Horizon Forbidden West has been out for almost a month and thus it was time for Mulehorn Gaming’s review! This review will break down some main elements of the game including gameplay, mechanics, graphics, and storytelling.
The gameplay of Horizon Forbidden West changes very little from that of its predecessor Horizon Zero Dawn. Fans of the game can expect similar combat, environmental traversal, and engagement with Aloy’s surroundings. This includes interacting with the world and its cast of characters.
One noticeable change includes the way health works. It follows the same principle of using plants to replenish health, but the storage function in Forbidden West is much different than the iteration found in Zero Dawn. Aloy holds a much smaller amount of the plants she can find, but any that do not fit in her pack are sent to her stash.
The stash is a fairly common gaming mechanic many titles use. It is an accessible stash of equipment, materials, and components that a player can access from anywhere a stash is available. Forbidden West allows for extraneous materials that can no longer fit in Aloy’s pack to go there instead. Then, upon accessing the stash, any materials that need replenishment can be done so.
Overall, the gameplay feels really good even with some of the subtle changes they made across titles. Gamers of Forbidden West should feel a mostly fluid gameplay experience whether on PS4 or PS5.
The mechanics of Horizon Forbidden West are mostly solid, though similar to the first game. There are some meticulous instances that can yield frustration. The hit registration and arrow strafe can be frustrating, especially when the reticule shows an arrow will go one direction but then goes the opposite. Additionally, there are some sensitivities while traversing that led to falling or missing ledges that are right in front of Aloy. These are small and somewhat few and far between, but they are still discouraging when the mechanics of a section require focused combat or precise traversal.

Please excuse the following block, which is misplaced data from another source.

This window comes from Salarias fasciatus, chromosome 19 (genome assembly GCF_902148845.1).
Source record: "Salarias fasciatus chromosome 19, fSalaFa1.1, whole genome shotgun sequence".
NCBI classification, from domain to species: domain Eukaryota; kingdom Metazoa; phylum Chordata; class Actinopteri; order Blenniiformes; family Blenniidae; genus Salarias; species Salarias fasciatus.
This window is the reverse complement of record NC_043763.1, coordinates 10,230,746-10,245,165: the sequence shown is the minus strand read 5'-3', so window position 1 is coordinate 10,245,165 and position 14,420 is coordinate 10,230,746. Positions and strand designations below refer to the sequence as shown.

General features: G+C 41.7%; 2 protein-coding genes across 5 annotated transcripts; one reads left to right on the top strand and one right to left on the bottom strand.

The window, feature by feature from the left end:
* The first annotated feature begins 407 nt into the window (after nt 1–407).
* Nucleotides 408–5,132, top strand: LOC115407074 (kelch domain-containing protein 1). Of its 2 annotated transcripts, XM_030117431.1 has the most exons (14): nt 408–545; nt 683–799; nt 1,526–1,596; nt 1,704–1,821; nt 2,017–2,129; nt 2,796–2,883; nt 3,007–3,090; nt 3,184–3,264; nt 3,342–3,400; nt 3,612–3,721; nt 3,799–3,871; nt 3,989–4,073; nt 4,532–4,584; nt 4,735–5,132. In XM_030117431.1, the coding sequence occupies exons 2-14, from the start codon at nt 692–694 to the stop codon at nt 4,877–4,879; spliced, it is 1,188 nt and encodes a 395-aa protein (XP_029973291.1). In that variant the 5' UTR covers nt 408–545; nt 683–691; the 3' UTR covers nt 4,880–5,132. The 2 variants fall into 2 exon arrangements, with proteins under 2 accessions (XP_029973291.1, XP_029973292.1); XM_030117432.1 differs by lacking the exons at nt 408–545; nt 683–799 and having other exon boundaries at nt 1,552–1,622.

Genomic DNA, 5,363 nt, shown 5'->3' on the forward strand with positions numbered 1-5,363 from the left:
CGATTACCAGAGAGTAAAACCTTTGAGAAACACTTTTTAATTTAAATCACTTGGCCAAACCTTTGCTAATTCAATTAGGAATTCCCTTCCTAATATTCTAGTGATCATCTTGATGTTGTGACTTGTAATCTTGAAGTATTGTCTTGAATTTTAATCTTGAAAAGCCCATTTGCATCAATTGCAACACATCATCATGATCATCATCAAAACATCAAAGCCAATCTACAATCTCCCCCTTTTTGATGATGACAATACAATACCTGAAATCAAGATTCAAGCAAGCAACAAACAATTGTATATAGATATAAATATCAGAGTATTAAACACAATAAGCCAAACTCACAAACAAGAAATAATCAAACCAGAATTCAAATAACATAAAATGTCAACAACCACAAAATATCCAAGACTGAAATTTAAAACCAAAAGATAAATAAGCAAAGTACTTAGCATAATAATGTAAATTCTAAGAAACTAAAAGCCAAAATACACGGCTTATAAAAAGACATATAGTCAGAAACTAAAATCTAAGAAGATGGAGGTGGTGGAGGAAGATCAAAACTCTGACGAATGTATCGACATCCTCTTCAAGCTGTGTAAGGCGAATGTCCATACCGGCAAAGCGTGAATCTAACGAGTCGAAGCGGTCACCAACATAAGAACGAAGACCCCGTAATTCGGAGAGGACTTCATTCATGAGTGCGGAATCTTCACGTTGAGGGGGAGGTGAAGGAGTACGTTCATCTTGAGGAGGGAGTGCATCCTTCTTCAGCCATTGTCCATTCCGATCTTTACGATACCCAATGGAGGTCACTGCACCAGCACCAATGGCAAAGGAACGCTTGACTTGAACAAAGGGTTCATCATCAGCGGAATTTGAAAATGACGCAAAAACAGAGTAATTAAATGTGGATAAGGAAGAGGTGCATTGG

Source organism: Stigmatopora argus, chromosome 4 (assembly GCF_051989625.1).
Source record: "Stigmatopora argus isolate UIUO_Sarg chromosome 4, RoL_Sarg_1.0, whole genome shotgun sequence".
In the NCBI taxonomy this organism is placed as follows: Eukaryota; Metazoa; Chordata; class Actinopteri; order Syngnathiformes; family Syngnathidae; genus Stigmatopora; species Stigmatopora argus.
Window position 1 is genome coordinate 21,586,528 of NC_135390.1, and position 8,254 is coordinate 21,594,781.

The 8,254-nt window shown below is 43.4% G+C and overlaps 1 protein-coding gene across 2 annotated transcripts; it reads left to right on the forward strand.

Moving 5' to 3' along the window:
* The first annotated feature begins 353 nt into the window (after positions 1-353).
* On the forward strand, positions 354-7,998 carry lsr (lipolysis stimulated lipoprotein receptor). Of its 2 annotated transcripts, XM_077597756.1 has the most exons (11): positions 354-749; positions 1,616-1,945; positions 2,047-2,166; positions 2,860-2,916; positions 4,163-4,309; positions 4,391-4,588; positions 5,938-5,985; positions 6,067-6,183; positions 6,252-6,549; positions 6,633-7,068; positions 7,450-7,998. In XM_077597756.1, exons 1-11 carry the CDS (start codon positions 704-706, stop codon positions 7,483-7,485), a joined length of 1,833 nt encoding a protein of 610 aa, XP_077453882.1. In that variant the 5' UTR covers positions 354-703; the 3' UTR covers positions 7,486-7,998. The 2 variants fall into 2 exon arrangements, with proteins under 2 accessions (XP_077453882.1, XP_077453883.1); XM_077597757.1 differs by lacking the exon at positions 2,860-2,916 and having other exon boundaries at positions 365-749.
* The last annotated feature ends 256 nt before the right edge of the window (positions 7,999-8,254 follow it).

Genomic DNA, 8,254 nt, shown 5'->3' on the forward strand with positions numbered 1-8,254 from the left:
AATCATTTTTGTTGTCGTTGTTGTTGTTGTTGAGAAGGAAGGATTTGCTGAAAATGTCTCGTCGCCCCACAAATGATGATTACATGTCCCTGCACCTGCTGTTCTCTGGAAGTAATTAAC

Combat overall feels very enjoyable, especially with the changes Guerrilla Games has made to the way bows and arrows, melee, and skills work alongside the implementation of new weaponry and ammo types. Being able to experiment with new ammo in conjunction with new weapon types was a breath of fresh air in a sequel where had no changes been made, the combat still would have felt satisfying.
The visual effects of Horizon Forbidden West are stunning. Gameplay and screenshots from both the PS4 and PS5 versions highlight the time and effort put into the graphics and construction of the world by the development team. From the details to the particles in the air to those on Aloy’s person, both system versions yield a graphical experience at its very best.
One of the only issues with graphics noted on the PS4 has been the console’s ability to render the game fast enough. If a player is moving quickly via a mount or upon fast traveling, the PS4 edition has needed additional time to render the scenery. Sometimes this has yielded no machines or humans in the world until a few moments have passed, and others will divert a player to a momentary loading screen while the game continues loading.
The storytelling in Forbidden West continues to hook its audience by keeping its quests at every level interesting and engaging. From the main quests to the smallest of errands, a variety of characters, environments, and interactions with the world come together to create an immersive experience that has only deepened from Zero Dawn.
Guerrilla has done a great job at taking the storytelling triumphs from Zero Dawn and carrying them over to Forbidden West to create an ongoing story with Aloy at the center.
Overall, Horizon Forbidden West is a tremendous sequel to a highly touted game. It falls in line with many of the other great sequels seen in gaming. Despite a few hiccups here and there related to graphics and mechanics, Forbidden West is an immersive, satisfying gaming experience for those who are ready for Aloy’s next chapter. MHG’s Rating: 9/10.